Jesús Ociel Baena, a well-known LGBTQ+ campaigner and the first openly non-binary member of the Mexican judiciary, was discovered dead at their residence.
On Monday, the magistrate’s body and the body of another person were found in the central city of Aguascalientes.
The second person was recognized by the local media as Baena’s partner.
Rosa Icela Rodriguez, Minister of Security, stated that it was uncertain “whether it was a homicide or… some kind of accident.”
The state attorney general’s office released a statement saying that there was no indication that a third individual had entered the home.
They reported the discovery of a sharp item and the possibility that the occurrence was a private matter based on first investigation results.
Letra S, an organization dedicated to LGBTQ+ rights, has encouraged local authorities to conduct a thorough and impartial investigation into the murders.
The director of the group, Alejandro Brito, told the Associated Press that Baena, who identified as they/them, had received “many hate messages, and even threats of violence and death.”
To this Brito added, Baena had been “breaking through the invisible barriers that closed in the nonbinary community”.
The 38-year-old was regarded as the first non-binary person to hold a judicial position in Latin America when she was appointed as a magistrate for the Aguascalientes state electoral court in October 2022.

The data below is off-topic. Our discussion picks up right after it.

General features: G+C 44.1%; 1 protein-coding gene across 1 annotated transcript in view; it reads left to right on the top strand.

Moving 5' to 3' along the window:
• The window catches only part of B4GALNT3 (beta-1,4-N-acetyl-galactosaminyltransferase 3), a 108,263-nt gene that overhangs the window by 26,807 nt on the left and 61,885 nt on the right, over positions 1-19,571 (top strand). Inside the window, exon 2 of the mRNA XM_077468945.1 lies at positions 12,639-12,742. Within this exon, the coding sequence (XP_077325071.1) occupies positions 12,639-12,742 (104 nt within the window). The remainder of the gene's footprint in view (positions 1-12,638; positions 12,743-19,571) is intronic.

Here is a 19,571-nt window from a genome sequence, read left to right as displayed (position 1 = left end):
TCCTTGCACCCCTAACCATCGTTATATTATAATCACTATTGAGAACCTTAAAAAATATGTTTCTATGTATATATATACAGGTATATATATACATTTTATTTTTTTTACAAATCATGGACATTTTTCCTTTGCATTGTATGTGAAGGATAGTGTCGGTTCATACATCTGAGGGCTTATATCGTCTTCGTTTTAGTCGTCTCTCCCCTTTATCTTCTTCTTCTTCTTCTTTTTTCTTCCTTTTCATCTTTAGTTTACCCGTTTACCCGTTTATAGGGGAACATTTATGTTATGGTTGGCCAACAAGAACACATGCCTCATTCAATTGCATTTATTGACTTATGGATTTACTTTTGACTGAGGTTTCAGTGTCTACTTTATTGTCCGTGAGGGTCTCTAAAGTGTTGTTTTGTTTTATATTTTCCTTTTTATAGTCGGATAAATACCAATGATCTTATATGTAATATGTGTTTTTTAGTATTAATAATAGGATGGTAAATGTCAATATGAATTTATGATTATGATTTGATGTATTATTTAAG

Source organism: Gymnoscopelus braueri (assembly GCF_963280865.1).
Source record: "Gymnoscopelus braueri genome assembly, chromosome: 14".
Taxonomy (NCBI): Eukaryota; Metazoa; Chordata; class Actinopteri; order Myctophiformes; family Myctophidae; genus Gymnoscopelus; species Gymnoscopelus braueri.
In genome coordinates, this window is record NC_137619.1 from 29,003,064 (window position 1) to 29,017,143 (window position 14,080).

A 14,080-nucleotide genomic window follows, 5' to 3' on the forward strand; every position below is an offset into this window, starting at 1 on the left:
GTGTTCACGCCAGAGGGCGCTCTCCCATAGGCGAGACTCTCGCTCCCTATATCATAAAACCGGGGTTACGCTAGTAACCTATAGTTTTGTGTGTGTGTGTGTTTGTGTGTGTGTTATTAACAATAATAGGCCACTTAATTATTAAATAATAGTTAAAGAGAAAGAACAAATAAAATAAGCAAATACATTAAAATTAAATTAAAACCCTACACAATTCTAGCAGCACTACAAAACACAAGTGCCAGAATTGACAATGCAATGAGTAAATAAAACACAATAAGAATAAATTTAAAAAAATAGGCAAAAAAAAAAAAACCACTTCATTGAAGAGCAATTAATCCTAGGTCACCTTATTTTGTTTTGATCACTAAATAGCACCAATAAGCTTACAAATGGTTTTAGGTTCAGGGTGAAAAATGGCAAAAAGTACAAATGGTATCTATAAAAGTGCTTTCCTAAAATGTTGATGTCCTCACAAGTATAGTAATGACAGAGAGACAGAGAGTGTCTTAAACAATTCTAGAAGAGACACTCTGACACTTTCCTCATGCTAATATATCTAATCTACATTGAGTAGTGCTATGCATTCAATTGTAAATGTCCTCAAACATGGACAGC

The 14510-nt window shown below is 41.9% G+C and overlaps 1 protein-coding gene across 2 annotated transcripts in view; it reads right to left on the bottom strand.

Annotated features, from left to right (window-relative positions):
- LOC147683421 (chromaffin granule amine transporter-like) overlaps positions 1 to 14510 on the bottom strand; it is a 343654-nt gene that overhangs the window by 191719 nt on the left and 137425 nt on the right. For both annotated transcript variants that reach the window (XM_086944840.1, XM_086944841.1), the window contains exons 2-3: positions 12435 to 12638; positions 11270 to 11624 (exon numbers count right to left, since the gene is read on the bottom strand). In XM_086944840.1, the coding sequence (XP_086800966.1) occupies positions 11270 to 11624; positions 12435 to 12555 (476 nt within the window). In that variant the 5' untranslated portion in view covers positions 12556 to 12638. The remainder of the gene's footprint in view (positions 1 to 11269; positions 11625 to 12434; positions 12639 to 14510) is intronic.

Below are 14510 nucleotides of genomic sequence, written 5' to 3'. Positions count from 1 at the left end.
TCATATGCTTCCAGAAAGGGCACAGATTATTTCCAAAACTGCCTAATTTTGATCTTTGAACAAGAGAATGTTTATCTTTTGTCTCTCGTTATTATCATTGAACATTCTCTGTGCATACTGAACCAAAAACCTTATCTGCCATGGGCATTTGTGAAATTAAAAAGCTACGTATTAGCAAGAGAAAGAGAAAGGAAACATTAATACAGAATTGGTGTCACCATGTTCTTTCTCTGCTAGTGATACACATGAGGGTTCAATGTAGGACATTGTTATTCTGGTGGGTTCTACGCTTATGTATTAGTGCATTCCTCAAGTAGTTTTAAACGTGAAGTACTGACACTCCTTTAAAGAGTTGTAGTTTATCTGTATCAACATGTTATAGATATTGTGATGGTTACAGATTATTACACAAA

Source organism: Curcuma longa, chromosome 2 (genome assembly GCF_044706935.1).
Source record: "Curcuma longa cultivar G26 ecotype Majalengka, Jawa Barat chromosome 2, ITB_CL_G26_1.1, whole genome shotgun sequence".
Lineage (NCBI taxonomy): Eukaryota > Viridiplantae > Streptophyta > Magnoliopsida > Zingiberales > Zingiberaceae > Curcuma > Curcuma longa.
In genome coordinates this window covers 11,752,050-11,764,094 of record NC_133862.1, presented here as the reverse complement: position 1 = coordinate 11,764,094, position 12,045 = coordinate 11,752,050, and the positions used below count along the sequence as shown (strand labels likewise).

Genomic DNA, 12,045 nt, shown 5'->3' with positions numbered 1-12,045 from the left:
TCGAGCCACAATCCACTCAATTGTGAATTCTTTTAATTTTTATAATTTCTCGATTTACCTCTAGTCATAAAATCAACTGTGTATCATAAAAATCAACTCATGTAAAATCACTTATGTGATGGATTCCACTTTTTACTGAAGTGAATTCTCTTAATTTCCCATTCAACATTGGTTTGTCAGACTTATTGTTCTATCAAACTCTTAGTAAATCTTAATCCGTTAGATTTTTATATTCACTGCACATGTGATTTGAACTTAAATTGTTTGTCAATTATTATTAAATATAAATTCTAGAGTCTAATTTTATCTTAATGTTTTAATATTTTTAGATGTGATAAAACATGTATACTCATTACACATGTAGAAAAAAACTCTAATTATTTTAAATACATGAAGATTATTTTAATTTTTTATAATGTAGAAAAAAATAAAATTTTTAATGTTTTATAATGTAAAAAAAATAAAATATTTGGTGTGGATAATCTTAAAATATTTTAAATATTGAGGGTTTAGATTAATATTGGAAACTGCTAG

They were among the first group of individuals to receive passports that were gender-neutral in June.
Baena posted the statement, “I am a non-binary person, I am not interested in seeing myself as a woman or a man,” on X, which was formerly Twitter, that month.
“This is an identity, it is mine and for me, for no one else.”
On Monday night, other LGBTQ+ activists in Mexico City’s capital staged a vigil in honor of Baena.
One of the individuals told the Reuters news agency, “We are heirs to a struggle that Ociel inherited from us.”
“We must not let Ociel’s death pass in vain and we must carry on the legacy Ociel left us.”
Arturo Zaldivar, the former chief justice of Mexico’s Supreme Court, expressed his profound grief for the magistrate’s passing in a social media post.
“We lost a strong voice for equality and the rights of LGBTI+ people,” he stated.